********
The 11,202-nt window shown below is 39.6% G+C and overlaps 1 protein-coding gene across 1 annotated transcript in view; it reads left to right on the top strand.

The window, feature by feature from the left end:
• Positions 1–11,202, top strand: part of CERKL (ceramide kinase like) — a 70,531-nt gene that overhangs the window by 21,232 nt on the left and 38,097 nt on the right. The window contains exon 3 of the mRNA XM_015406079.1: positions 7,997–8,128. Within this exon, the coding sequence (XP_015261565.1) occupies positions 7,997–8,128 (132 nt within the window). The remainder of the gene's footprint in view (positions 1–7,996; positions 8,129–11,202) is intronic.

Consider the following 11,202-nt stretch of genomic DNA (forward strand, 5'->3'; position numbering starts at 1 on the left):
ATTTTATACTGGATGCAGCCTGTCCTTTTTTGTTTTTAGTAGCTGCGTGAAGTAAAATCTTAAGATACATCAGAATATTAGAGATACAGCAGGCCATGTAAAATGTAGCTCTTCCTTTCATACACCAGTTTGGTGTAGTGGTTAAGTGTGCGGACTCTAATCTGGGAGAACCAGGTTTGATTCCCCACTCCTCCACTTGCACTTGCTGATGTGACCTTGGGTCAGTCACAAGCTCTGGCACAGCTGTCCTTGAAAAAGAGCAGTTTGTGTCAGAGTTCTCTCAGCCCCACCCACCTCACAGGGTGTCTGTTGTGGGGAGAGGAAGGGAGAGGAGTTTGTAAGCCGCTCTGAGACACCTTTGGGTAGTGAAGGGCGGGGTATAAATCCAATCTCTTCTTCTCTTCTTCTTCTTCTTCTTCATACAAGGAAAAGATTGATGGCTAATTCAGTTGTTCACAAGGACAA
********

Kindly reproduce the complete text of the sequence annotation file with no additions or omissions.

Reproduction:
The 11,202-nt window shown below is 39.6% G+C and overlaps 1 protein-coding gene across 1 annotated transcript in view; it reads left to right on the top strand.

The window, feature by feature from the left end:
• Positions 1–11,202, top strand: part of CERKL (ceramide kinase like) — a 70,531-nt gene that overhangs the window by 21,232 nt on the left and 38,097 nt on the right. The window contains exon 3 of the mRNA XM_015406079.1: positions 7,997–8,128. Within this exon, the coding sequence (XP_015261565.1) occupies positions 7,997–8,128 (132 nt within the window). The remainder of the gene's footprint in view (positions 1–7,996; positions 8,129–11,202) is intronic.

Consider the following 11,202-nt stretch of genomic DNA (forward strand, 5'->3'; position numbering starts at 1 on the left):
ATTTTATACTGGATGCAGCCTGTCCTTTTTTGTTTTTAGTAGCTGCGTGAAGTAAAATCTTAAGATACATCAGAATATTAGAGATACAGCAGGCCATGTAAAATGTAGCTCTTCCTTTCATACACCAGTTTGGTGTAGTGGTTAAGTGTGCGGACTCTAATCTGGGAGAACCAGGTTTGATTCCCCACTCCTCCACTTGCACTTGCTGATGTGACCTTGGGTCAGTCACAAGCTCTGGCACAGCTGTCCTTGAAAAAGAGCAGTTTGTGTCAGAGTTCTCTCAGCCCCACCCACCTCACAGGGTGTCTGTTGTGGGGAGAGGAAGGGAGAGGAGTTTGTAAGCCGCTCTGAGACACCTTTGGGTAGTGAAGGGCGGGGTATAAATCCAATCTCTTCTTCTCTTCTTCTTCTTCTTCTTCATACAAGGAAAAGATTGATGGCTAATTCAGTTGTTCACAAGGACAA